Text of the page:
Cambridge Medical Robotics, a UK firm, is revealing its Versius robotic surgery system. The system consists of modular robotic arms, any number of which can be used depending on a procedure. The arms can have a camera or any one of the dozen or so tools attached, and they can be quickly swapped for other tools as necessary.
Each of the arms can be placed around the patient table or even hung from above to save valuable space. The surgeon wears a pair of 3D glasses and operates by looking at a monitor instead of peering into a scope common on existing systems. This can help improve ergonomics and allow the surgeon to see and interact easier with clinicians managing the patient and the robot. The robot is operated using a controller similar to video game joysticks and the system delivers haptic feedback from the instrument to the controller, so the surgeon can actually feel the anatomy being worked on.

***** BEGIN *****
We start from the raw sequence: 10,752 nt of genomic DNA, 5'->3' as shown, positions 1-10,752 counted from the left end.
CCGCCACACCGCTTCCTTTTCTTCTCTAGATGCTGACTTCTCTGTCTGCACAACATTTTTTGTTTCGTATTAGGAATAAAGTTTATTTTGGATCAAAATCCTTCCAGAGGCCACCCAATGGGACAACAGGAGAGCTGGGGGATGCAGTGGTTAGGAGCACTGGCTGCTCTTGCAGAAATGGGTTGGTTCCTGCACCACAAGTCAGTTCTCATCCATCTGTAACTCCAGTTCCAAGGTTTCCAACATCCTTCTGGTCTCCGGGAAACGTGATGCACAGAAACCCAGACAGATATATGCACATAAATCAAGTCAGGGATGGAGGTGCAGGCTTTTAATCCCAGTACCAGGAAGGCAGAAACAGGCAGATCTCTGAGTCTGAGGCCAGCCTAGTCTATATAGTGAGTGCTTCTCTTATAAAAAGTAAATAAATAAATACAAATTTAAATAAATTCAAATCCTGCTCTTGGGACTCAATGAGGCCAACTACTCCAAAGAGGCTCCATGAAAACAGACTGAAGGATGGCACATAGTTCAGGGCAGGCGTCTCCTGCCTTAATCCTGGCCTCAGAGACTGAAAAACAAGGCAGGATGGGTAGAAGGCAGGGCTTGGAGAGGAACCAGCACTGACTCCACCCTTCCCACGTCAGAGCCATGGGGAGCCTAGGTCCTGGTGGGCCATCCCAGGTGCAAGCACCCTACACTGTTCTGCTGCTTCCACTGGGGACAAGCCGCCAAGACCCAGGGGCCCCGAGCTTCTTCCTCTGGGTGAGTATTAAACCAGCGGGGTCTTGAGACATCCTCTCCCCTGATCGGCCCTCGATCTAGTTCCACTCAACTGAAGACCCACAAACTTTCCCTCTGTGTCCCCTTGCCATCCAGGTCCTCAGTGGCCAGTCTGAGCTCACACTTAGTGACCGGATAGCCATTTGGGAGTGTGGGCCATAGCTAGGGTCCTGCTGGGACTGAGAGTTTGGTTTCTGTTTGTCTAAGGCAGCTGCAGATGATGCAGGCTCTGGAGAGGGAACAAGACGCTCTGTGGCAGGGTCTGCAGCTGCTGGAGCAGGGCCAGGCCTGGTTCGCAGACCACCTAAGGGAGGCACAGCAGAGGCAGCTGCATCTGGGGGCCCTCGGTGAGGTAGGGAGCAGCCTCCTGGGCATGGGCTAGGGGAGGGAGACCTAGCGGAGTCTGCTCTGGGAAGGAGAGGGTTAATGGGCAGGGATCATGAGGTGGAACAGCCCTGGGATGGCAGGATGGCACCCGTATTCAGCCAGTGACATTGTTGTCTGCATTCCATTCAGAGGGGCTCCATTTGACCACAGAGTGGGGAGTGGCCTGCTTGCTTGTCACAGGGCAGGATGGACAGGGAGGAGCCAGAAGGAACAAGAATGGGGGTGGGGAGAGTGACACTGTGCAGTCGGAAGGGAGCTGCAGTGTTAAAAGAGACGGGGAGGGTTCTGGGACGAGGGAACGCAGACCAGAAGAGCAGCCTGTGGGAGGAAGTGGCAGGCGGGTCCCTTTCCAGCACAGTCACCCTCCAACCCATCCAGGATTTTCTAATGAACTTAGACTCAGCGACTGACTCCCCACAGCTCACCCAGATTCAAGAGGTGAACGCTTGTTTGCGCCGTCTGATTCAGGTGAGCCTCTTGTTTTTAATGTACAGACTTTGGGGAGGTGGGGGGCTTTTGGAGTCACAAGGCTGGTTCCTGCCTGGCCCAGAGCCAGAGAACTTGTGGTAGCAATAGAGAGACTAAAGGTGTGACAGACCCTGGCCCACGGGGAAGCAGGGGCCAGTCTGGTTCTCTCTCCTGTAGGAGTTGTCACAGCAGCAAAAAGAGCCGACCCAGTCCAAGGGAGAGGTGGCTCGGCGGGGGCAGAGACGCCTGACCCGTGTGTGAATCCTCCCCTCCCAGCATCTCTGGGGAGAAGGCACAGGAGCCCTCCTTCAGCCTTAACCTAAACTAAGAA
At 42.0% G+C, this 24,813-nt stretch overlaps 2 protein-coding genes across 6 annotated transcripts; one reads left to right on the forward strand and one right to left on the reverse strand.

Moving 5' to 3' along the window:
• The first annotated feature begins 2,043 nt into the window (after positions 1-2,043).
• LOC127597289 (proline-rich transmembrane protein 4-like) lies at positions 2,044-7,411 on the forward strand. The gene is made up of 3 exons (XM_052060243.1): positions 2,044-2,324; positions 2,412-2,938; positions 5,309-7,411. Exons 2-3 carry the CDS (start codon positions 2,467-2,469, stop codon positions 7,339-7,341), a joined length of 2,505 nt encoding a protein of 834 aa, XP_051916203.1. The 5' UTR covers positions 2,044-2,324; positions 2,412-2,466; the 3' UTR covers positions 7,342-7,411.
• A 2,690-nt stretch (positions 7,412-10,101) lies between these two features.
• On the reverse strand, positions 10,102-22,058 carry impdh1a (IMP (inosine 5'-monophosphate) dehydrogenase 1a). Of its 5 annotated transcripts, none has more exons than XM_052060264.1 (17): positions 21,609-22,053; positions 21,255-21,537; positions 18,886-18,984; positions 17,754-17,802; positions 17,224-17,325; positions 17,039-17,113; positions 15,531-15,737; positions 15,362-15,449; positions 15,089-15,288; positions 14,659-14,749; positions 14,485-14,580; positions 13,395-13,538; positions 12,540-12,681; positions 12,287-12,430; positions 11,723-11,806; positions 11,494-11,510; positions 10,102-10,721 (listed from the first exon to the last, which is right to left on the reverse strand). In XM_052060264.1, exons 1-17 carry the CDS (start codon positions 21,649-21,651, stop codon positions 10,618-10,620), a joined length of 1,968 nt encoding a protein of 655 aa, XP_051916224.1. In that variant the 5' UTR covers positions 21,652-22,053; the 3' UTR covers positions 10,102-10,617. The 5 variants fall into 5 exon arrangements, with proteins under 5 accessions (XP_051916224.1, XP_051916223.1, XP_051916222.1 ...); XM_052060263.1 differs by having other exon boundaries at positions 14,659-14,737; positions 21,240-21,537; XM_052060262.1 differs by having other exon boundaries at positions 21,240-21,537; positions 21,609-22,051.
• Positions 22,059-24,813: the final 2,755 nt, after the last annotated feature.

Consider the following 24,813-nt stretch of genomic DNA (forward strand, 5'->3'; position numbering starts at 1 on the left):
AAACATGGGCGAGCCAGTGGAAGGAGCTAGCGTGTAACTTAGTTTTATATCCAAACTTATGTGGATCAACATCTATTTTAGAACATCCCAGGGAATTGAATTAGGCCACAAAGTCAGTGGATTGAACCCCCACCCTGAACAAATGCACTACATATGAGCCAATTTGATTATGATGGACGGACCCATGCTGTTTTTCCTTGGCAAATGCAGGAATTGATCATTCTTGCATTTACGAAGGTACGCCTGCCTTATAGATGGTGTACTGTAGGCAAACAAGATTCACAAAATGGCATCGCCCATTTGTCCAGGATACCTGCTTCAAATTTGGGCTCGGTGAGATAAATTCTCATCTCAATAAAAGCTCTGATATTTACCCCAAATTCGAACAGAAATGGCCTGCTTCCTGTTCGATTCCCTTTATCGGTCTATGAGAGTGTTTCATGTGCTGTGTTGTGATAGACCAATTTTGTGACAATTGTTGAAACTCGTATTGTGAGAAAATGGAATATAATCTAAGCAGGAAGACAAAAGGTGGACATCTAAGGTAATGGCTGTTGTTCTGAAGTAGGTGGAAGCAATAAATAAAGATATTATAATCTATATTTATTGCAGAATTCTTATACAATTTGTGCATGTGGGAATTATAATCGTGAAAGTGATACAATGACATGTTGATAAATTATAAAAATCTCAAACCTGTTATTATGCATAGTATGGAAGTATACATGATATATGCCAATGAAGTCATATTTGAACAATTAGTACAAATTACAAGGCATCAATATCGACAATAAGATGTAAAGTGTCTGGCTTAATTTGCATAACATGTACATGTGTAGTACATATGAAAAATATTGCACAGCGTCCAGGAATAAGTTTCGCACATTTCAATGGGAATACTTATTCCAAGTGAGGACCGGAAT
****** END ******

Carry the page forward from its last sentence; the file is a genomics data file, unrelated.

Unlike existing robotic surgical systems, the Versius can work with instruments requiring only a 5 mm incision. Typically the smallest instrument sizes on robotic systems is 8 mm, and unlike 5 mm incisions these typically require suturing and maintenance.
The company has already performed a number of studies, including on cadavers, and is compiling responses and data from 32 surgeons that has already used the Versius system. The firm hopes to receive the CE Mark in Europe in 2018 and FDA regulatory green light shortly thereafter.